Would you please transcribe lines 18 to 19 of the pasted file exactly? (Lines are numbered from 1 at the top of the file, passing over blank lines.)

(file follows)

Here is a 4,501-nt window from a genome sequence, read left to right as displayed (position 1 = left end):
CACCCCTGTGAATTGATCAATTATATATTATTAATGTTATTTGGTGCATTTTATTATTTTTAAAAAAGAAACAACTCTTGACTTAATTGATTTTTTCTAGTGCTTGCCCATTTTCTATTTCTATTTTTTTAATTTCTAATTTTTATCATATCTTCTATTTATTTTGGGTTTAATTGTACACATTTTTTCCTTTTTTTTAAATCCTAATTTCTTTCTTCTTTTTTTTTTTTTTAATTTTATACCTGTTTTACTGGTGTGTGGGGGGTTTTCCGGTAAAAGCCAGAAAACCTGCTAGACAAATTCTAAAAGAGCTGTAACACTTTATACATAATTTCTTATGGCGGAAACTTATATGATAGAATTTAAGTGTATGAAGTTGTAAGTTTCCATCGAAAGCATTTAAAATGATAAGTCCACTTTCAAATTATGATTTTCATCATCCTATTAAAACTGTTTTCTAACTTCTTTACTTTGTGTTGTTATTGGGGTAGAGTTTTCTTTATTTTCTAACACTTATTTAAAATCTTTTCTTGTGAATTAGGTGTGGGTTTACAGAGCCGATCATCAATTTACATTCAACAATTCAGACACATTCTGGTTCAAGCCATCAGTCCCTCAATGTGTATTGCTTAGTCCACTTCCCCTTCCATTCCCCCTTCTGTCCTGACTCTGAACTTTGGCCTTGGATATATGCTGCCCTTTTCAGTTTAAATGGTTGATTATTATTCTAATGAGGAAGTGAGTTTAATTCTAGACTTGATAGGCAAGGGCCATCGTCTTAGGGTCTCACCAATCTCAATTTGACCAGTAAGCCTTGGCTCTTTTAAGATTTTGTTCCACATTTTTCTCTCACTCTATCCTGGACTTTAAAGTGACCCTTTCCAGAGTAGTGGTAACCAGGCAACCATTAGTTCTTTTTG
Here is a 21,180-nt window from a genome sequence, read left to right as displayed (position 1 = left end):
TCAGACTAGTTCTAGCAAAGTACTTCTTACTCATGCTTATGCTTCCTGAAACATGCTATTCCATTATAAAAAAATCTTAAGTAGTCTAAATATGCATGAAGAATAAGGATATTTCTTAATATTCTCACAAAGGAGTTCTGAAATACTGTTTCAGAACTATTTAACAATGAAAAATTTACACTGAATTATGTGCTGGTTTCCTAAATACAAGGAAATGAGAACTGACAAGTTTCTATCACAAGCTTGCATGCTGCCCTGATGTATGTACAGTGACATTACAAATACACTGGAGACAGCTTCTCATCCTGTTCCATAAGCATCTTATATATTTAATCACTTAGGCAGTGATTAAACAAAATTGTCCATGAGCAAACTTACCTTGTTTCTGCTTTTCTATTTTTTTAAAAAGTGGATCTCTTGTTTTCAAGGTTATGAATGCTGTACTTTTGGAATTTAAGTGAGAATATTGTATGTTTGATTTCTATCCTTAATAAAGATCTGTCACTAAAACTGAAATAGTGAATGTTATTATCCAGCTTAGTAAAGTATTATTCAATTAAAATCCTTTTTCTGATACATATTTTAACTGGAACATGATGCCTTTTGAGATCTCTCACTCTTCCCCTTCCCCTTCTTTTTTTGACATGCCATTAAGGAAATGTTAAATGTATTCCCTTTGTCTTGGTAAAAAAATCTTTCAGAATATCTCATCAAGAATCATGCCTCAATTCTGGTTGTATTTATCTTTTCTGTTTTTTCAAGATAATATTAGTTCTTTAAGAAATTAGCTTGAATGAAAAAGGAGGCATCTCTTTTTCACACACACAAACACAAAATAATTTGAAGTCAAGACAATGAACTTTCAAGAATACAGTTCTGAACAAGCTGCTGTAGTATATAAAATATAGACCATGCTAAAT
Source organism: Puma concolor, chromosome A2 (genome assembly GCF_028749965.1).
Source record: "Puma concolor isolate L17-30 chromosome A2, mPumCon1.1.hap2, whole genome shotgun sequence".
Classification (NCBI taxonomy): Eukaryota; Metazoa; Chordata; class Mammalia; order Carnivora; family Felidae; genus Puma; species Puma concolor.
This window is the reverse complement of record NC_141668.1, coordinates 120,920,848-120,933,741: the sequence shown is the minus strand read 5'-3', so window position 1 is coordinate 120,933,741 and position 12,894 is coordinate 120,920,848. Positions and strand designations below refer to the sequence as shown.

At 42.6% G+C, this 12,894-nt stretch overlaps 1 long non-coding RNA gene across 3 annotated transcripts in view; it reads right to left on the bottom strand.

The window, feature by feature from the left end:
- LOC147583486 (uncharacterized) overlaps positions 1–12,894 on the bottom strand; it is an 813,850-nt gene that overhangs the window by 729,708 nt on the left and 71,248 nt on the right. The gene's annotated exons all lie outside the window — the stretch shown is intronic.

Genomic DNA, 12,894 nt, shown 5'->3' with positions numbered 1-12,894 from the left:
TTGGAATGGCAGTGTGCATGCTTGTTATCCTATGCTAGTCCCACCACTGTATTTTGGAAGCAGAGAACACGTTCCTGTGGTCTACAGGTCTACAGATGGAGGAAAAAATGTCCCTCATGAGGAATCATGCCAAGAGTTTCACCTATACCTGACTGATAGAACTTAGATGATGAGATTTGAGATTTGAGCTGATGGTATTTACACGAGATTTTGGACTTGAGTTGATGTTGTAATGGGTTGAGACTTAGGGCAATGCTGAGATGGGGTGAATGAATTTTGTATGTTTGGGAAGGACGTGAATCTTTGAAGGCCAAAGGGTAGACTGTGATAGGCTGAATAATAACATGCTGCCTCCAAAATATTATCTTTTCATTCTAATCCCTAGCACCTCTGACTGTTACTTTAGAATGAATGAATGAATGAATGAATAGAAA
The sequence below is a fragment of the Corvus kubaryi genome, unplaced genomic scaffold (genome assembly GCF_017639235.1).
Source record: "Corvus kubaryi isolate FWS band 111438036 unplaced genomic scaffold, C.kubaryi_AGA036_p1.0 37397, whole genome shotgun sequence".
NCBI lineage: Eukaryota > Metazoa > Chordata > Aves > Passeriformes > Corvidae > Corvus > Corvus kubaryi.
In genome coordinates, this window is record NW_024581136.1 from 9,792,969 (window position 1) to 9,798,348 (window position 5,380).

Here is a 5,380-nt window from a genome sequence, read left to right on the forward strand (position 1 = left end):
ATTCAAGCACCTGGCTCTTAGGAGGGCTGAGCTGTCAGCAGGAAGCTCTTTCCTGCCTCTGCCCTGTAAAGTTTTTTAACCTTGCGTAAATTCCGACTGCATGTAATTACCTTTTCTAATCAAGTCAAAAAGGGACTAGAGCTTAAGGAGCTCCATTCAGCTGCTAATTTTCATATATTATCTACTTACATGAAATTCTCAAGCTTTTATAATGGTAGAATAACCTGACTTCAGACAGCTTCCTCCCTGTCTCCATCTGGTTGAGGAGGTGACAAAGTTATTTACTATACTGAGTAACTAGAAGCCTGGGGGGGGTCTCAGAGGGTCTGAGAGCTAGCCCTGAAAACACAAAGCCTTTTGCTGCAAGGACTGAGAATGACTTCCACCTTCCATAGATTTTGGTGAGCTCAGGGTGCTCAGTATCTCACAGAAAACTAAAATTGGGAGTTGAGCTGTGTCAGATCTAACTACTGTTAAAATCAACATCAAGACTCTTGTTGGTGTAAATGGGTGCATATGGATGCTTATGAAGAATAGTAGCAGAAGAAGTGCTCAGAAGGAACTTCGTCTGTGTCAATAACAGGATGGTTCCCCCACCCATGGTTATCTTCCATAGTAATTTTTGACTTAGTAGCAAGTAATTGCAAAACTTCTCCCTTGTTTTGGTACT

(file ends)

Here is a 5,380-nt window from a genome sequence, read left to right on the forward strand (position 1 = left end):
ATTCAAGCACCTGGCTCTTAGGAGGGCTGAGCTGTCAGCAGGAAGCTCTTTCCTGCCTCTGCCCTGTAAAGTTTTTTAACCTTGCGTAAATTCCGACTGCATGTAATTACCTTTTCTAATCAAGTCAAAAAGGGACTAGAGCTTAAGGAGCTCCATTCAGCTGCTAATTTTCATATATTATCTACTTACATGAAATTCTCAAGCTTTTATAATGGTAGAATAACCTGACTTCAGACAGCTTCCTCCCTGTCTCCATCTGGTTGAGGAGGTGACAAAGTTATTTACTATACTGAGTAACTAGAAGCCTGGGGGGGGTCTCAGAGGGTCTGAGAGCTAGCCCTGAAAACACAAAGCCTTTTGCTGCAAGGACTGAGAATGACTTCCACCTTCCATAGATTTTGGTGAGCTCAGGGTGCTCAGTATCTCACAGAAAACTAAAATTGGGAGTTGAGCTGTGTCAGATCTAACTACTGTTAAAATCAACATCAAGACTCTTGTTGGTGTAAATGGGTGCATATGGATGCTTATGAAGAATAGTAGCAGAAGAAGTGCTCAGAAGGAACTTCGTCTGTGTCAATAACAGGATGGTTCCCCCACCCATGGTTATCTTCCATAGTAATTTTTGACTTAGTAGCAAGTAATTGCAAAACTTCTCCCTTGTTTTGGTACT